msdfmap.ini is the configuration file for the default DataFactory handler, named MSDFMAP.Handler. This is used unless you specify a different custom handler, which is done by setting the Handler property of the DataControl object or Recorset object. The RDS documentation contains details of how this can be done.
The Future - XML Data Remoting
While passing data in the form of marshaled recordsets across the Web using RDS is a neat trick, the future of data transport lies in
Extensible Markup Language (XML). If we are going to realize the dreams of truly universal data access across disparate platforms and operating systems, we have to use a data format that is independent of the platform itself. It would also be nice if the standard was set and maintained by an independent industry body, as it is then more likely to have universal support. Both of these conditions rule out RDS.
Instead, XML-a text-based format for describing data-is moving more and more into the mainstream. Microsoft provide several data source objects that can handle XML-formatted data with Internet Explorer 4 and 5. Netscape have also announced that the next version of Navigator will provide support for XML in line with evolving standards. In the meantime, the World Wide Web Consortium (W3C) have ratified version 1.0 of XML, and are working on several other proposed standards to describe the way data can be defined within XML.
Microsoft Internet Explorer 5 and XML
At the time of writing, Internet Explorer 5 was still in beta, but already supports XML in many useful ways. The browser itself is an XML data source object, and can expose XML-formatted data directly to code in the page, or to the Data Binding Agent that binds the data to HTML controls in the page. The current implementation revolves around the new HTML element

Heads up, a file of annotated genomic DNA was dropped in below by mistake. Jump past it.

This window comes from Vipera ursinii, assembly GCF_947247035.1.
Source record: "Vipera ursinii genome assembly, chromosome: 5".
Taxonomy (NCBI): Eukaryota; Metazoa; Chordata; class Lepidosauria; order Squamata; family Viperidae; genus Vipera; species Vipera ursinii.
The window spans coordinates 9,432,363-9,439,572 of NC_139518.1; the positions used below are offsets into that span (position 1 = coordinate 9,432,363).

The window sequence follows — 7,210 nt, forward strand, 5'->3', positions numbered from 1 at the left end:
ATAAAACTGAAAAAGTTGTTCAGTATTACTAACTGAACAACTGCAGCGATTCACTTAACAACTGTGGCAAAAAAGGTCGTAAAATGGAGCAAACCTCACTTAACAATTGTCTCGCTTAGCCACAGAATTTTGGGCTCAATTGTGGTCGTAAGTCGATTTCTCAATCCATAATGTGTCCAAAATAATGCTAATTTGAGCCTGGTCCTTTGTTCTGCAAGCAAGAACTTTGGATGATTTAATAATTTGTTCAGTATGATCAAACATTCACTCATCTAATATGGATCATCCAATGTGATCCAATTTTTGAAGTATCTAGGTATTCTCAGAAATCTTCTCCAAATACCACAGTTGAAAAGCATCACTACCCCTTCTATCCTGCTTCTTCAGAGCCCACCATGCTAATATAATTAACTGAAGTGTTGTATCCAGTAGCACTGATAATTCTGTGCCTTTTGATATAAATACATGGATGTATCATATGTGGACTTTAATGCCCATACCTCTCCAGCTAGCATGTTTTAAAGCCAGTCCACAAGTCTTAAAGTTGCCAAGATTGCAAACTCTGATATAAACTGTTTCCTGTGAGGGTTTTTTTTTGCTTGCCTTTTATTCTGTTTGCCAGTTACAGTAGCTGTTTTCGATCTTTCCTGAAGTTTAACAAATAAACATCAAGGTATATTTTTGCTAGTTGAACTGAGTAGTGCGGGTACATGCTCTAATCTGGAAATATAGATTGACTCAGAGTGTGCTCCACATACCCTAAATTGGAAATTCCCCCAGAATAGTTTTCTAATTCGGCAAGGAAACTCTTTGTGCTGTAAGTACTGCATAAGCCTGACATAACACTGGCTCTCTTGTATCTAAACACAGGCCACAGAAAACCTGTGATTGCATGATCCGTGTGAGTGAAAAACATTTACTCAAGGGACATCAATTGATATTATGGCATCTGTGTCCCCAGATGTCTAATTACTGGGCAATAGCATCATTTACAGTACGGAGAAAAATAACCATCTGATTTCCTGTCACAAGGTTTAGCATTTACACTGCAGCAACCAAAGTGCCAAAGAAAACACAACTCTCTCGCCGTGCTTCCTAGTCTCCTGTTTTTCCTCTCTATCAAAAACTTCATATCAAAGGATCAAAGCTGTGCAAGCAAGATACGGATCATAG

<XML> is an HTML element, not an XML element. It defines a section in an HTML document that contains XML, and is not itself part of that XML data.
<XML> element can be used to create a data island, where the XML is embedded in the HTML page. This is an example of an inline XML data island:
.. HTML code here .. <XML ID="mydata"> .. the XML formatted data goes here ..
.. this is an XML data island within a HTML page .. </XML> .. more HTML code here ..
If the XML data is in a separate file, we can use a
SRC attribute within the <XML> tag to link to it, as in the next section of code:
.. HTML code here .. <XML ID="mydata" SRC="/data/myxmldata.xml"></XML> .. more HTML code here ..
Once the page has loaded, together with the content of any linked XML files, the data described by XML is exposed to ADO as a recordset. This can be used on the client in almost exactly the same way as the recordset exposed by the RDS
DataControl object that we looked at earlier. However, XML data can also be manipulated using ExtensibleStylesheetLanguage (XSL). This is another of the W3C standards currently under development, and it is implemented in Internet Explorer 5.
For more information about XML and XSL, look out for the Wrox Press books Professional XML Applications (ISBN 1-861001-52-5) and IE5 XML and XSL Programmer's Reference (ISBN 1-861001-57-6). You can also find more information about XML support in Internet Explorer, and some useful tools and examples, from the Microsoft XML site at